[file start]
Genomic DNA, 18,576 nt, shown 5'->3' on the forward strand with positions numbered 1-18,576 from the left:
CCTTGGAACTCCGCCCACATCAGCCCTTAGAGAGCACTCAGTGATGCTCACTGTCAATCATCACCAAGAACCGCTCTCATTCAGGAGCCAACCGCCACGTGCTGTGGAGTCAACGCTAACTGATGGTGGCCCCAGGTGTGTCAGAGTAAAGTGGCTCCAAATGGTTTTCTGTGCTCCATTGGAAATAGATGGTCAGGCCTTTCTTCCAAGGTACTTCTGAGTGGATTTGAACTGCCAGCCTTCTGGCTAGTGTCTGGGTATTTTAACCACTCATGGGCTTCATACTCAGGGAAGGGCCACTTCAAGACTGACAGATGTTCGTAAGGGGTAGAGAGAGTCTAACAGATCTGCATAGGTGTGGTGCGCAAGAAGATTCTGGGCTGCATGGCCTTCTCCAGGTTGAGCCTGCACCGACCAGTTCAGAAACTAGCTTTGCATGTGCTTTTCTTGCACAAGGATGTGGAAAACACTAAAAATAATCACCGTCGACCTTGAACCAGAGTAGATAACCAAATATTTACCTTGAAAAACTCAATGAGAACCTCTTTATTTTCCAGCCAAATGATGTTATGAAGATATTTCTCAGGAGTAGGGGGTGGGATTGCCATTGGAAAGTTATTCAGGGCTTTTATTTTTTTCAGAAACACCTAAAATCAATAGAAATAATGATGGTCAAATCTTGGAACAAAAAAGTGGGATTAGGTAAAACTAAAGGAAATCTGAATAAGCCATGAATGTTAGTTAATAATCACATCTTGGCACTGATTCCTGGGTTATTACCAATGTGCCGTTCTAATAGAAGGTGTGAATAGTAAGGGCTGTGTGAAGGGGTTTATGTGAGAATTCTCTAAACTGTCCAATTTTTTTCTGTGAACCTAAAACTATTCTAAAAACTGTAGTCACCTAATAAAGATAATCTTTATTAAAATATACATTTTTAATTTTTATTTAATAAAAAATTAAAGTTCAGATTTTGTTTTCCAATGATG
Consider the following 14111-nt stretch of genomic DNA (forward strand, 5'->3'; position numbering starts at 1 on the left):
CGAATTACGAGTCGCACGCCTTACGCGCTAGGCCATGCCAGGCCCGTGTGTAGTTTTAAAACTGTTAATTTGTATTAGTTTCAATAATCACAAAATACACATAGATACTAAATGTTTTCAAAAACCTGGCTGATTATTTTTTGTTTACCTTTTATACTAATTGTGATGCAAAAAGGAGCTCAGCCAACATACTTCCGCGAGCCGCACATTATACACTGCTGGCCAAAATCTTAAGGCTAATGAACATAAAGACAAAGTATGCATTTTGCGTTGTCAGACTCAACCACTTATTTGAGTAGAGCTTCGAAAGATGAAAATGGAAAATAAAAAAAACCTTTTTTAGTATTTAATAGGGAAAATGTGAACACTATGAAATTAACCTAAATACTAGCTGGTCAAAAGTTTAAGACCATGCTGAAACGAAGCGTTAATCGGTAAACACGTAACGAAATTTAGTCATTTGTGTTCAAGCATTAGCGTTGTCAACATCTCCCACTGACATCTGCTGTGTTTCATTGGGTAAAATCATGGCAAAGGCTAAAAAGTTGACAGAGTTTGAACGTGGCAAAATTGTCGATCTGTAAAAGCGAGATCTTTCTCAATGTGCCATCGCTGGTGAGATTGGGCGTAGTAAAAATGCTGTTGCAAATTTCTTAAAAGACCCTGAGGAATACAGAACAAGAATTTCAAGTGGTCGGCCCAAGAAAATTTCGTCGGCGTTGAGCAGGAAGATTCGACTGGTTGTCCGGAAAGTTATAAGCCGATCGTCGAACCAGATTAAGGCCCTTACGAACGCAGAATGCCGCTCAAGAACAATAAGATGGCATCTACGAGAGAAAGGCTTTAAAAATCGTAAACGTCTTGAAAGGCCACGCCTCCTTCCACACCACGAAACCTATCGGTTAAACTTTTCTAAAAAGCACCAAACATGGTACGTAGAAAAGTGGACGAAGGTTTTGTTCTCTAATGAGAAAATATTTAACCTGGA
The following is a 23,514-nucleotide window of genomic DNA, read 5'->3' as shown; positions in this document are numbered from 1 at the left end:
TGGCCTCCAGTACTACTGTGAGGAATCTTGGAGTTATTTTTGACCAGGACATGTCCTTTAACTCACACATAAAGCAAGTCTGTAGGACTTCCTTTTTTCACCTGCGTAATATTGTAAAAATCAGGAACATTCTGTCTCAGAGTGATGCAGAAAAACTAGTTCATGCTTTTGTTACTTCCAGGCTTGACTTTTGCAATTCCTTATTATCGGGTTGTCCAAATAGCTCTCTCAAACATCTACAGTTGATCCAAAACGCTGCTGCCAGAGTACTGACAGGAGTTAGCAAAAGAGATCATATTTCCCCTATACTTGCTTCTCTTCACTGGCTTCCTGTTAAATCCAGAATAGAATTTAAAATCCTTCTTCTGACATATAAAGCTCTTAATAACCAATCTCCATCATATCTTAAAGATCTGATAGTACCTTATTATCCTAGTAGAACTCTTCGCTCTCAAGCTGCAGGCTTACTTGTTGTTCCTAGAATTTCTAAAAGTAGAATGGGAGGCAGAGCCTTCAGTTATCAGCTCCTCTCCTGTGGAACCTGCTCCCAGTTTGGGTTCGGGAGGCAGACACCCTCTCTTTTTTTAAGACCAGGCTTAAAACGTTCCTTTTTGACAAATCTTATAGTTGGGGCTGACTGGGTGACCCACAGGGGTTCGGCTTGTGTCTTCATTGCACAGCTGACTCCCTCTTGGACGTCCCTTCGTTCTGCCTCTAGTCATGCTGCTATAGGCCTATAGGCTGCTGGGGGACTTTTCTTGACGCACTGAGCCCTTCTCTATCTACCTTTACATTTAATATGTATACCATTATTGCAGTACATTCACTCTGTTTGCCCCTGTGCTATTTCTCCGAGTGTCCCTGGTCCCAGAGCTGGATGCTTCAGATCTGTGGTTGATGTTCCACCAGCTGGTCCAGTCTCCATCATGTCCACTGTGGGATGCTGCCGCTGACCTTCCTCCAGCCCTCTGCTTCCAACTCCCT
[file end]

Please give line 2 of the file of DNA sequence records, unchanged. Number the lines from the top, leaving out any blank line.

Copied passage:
CCTTGGAACTCCGCCCACATCAGCCCTTAGAGAGCACTCAGTGATGCTCACTGTCAATCATCACCAAGAACCGCTCTCATTCAGGAGCCAACCGCCACGTGCTGTGGAGTCAACGCTAACTGATGGTGGCCCCAGGTGTGTCAGAGTAAAGTGGCTCCAAATGGTTTTCTGTGCTCCATTGGAAATAGATGGTCAGGCCTTTCTTCCAAGGTACTTCTGAGTGGATTTGAACTGCCAGCCTTCTGGCTAGTGTCTGGGTATTTTAACCACTCATGGGCTTCATACTCAGGGAAGGGCCACTTCAAGACTGACAGATGTTCGTAAGGGGTAGAGAGAGTCTAACAGATCTGCATAGGTGTGGTGCGCAAGAAGATTCTGGGCTGCATGGCCTTCTCCAGGTTGAGCCTGCACCGACCAGTTCAGAAACTAGCTTTGCATGTGCTTTTCTTGCACAAGGATGTGGAAAACACTAAAAATAATCACCGTCGACCTTGAACCAGAGTAGATAACCAAATATTTACCTTGAAAAACTCAATGAGAACCTCTTTATTTTCCAGCCAAATGATGTTATGAAGATATTTCTCAGGAGTAGGGGGTGGGATTGCCATTGGAAAGTTATTCAGGGCTTTTATTTTTTTCAGAAACACCTAAAATCAATAGAAATAATGATGGTCAAATCTTGGAACAAAAAAGTGGGATTAGGTAAAACTAAAGGAAATCTGAATAAGCCATGAATGTTAGTTAATAATCACATCTTGGCACTGATTCCTGGGTTATTACCAATGTGCCGTTCTAATAGAAGGTGTGAATAGTAAGGGCTGTGTGAAGGGGTTTATGTGAGAATTCTCTAAACTGTCCAATTTTTTTCTGTGAACCTAAAACTATTCTAAAAACTGTAGTCACCTAATAAAGATAATCTTTATTAAAATATACATTTTTAATTTTTATTTAATAAAAAATTAAAGTTCAGATTTTGTTTTCCAATGATG